January 2020 – Wilderness Safaris’ Magashi Camp, situated in north-eastern Akagera National Park, is strongly rooted in a core purpose: to help contribute towards the conservation and sustainable operation of Rwanda’s last protected savannah ecosystem, and to drive sustainable ecotourism in the wildlife-rich park.
Launched in partnership with African Parks and the Rwanda Development Board, collectively called the Akagera Management Company (AMC), Magashi forms part of Wilderness Safaris’ objective to build sustainable conservation economies in Rwanda, and further entrench its commitment to expanding ecotourism in the region by offering an extended high-end circuit that goes beyond gorillas.
“Opening Magashi, our second camp in Rwanda, in May 2019, was an exciting venture for us, as it demonstrated the difference that responsible ecotourism can make to rural Rwandan people, and biodiversity conservation in a different ecosystem. Our presence in the park has since enabled us to assist AMC through a number of local initiatives, such as the monitoring and study of endangered wildlife, training of future trackers, removal of alien invasive plant species and the support of post-graduate Rwanda conservation students”, comments Rob Baas, Wilderness Safaris Rwanda MD.
Although Magashi’s primary conservation focus is to contribute to the sustainable financing of the management of Akagera National Park, the camp and its staff also provide monitoring support for Akagera’s black rhino reintroduction project, which saw a new supplementary population of the East African subspecies returned to the park from European zoos late last year.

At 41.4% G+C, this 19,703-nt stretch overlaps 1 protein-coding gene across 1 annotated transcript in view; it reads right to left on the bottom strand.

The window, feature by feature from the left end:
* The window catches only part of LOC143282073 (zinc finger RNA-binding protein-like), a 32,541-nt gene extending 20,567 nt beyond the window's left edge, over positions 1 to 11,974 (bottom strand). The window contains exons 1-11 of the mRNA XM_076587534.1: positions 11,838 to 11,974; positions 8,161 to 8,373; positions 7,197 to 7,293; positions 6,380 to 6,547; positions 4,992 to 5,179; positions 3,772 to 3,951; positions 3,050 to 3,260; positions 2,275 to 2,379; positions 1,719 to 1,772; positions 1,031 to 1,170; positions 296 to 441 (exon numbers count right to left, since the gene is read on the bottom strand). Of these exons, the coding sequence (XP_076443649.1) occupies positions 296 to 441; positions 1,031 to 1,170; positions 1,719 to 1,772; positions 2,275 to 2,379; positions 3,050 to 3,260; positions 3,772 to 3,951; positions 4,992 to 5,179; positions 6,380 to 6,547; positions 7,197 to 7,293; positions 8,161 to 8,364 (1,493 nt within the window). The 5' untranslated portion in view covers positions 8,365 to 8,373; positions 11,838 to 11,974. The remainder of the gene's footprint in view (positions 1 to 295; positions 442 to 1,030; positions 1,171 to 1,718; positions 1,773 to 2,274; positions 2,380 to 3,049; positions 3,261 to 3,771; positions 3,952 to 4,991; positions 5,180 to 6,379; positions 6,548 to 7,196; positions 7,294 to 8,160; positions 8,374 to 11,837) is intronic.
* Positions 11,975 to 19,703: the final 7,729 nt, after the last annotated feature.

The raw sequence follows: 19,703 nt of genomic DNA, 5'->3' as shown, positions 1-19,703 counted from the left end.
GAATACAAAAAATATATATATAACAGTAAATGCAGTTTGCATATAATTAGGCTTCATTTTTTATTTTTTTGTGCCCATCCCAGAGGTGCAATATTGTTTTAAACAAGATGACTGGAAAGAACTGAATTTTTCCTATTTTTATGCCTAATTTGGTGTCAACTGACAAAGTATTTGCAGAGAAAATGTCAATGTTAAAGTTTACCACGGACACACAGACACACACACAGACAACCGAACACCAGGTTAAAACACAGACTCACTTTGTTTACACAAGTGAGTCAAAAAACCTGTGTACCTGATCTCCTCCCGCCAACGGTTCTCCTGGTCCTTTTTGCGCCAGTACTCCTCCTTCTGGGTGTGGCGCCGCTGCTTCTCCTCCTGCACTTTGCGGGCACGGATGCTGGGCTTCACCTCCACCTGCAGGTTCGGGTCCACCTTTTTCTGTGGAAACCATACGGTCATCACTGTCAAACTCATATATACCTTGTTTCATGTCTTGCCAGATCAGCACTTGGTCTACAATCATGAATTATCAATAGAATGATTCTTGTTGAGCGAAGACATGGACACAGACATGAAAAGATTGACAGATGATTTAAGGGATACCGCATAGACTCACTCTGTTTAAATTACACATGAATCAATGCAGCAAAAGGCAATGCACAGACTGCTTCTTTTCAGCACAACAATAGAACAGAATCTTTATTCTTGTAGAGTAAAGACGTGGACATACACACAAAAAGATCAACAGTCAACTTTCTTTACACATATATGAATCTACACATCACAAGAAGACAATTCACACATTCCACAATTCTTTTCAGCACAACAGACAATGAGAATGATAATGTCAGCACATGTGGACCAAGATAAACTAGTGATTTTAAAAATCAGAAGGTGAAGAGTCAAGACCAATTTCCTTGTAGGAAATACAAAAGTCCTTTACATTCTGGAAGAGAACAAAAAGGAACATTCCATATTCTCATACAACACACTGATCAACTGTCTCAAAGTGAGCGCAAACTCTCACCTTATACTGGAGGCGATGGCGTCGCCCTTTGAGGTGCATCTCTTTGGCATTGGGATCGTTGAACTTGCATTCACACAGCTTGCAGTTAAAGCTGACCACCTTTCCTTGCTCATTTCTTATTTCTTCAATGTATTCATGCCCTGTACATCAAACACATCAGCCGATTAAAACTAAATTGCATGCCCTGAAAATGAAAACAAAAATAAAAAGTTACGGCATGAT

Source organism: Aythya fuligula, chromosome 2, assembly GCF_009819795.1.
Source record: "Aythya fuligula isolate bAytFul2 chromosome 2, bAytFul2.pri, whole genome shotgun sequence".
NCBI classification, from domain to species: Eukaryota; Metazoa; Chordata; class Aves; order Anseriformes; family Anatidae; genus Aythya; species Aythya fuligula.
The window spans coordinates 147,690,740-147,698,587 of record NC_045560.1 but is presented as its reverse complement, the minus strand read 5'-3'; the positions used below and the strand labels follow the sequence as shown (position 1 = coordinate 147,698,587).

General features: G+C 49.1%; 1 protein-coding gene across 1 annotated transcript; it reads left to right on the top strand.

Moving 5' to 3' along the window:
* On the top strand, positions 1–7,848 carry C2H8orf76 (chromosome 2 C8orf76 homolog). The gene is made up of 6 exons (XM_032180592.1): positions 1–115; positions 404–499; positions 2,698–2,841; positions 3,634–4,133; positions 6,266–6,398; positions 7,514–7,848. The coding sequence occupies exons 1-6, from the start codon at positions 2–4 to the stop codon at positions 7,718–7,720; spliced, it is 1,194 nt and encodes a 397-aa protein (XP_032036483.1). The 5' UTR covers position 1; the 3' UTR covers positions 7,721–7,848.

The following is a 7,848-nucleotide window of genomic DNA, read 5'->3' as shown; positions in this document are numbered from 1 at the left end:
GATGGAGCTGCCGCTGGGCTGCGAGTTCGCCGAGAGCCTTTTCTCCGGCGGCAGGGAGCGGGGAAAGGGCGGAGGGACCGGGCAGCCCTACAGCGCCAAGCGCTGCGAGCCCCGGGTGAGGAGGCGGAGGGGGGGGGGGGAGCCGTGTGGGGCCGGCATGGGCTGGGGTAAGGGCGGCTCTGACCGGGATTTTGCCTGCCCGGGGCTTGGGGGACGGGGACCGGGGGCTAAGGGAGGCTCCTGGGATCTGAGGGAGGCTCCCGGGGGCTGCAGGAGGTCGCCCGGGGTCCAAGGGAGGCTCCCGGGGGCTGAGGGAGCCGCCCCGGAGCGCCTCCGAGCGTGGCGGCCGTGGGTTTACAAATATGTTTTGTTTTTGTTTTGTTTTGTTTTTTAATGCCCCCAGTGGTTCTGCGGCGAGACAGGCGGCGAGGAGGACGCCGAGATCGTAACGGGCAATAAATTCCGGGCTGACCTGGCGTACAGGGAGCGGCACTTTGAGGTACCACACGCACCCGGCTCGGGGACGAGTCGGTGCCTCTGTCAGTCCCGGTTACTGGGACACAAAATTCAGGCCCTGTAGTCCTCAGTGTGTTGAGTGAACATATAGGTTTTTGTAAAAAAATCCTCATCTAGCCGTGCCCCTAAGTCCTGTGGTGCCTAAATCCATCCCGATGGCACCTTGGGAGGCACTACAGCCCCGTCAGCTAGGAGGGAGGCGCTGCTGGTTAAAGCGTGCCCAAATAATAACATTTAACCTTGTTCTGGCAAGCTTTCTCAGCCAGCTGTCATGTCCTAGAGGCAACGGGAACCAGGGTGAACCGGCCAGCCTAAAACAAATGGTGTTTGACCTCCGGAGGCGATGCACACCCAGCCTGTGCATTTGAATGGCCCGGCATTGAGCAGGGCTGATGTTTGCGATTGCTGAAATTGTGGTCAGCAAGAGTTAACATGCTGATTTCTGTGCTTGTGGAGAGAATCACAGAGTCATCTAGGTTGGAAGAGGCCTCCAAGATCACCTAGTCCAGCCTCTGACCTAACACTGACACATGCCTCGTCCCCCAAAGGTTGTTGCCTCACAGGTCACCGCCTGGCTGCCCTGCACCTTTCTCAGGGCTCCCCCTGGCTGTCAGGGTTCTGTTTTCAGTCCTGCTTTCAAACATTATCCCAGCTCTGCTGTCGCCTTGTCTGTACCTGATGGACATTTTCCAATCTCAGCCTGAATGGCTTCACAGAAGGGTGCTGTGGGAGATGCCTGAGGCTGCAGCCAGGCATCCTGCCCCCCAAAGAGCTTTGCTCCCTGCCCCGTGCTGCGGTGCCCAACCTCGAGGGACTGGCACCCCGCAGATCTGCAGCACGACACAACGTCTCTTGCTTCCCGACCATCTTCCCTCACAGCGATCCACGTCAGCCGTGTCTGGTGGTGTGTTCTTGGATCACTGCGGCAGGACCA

“We also continue to support AMC’s lion research through the sponsorship of satellite collars and regular monitoring”, adds Rob. In 2015, African Parks reintroduced lions to the park after a 20-year absence, and a strong population of multiple healthy prides now exists, the territory of one of which – the 12-strong Amahoro Pride – covers the private Magashi Concession.
This is a predator-rich area and as of October 2019, 16 individual leopards had also been identified on the Magashi Concession and adjacent traversing areas. Some 520 bird species have also been documented, including rarities such as the papyrus gonolek (restricted to the papyrus swamps), the localised red-faced barbet and the swamp flycatcher. Guests are also able to view a range of plains game – from buffalo and hippo to zebra, Defassa waterbuck, impala, eland, Masai giraffe and topi – while exploring the concession on expertly guided day and night game drives and boating trips.
Boasting a light footprint, Magashi is 100% solar powered and completely single-use plastic free. “In addition to our commitment to conservation and sustainable operations, we are delighted to have set up a Children in the Wilderness Eco-Club at Akayange Primary School, near the North Gate of Akagera; this will likely impact about 60 children”, notes Rob.
Further community empowerment initiatives include hiring locally, with one-third of staff recruited from the surrounding communities. Ongoing training and development is offered to ensure staff are able to grow into senior roles. The camp also spends about USD500 each month in support of local community cooperatives that make lunch bags for guests, kitenge beeswax wraps, candles for the dining tables and carved wooden shoebills.
Akagera provides one of the most scenic and biodiverse savannah experiences in East Africa, hosting around 36 000 visitors each year, half of whom are Rwandan nationals – an extraordinary acknowledgement of the importance of Akagera and Rwanda’s natural heritage.
“Just eight years after the formation of the AMC partnership, Akagera had become 75% self-sufficient due to tourism, which also supports the surrounding communities. We feel privileged to partner with AMC to help contribute to achieving 100% self-sufficiency, and at the same time aiding the restoration of the ecosystem and offering our guests a truly life-changing journey”, concludes Rob.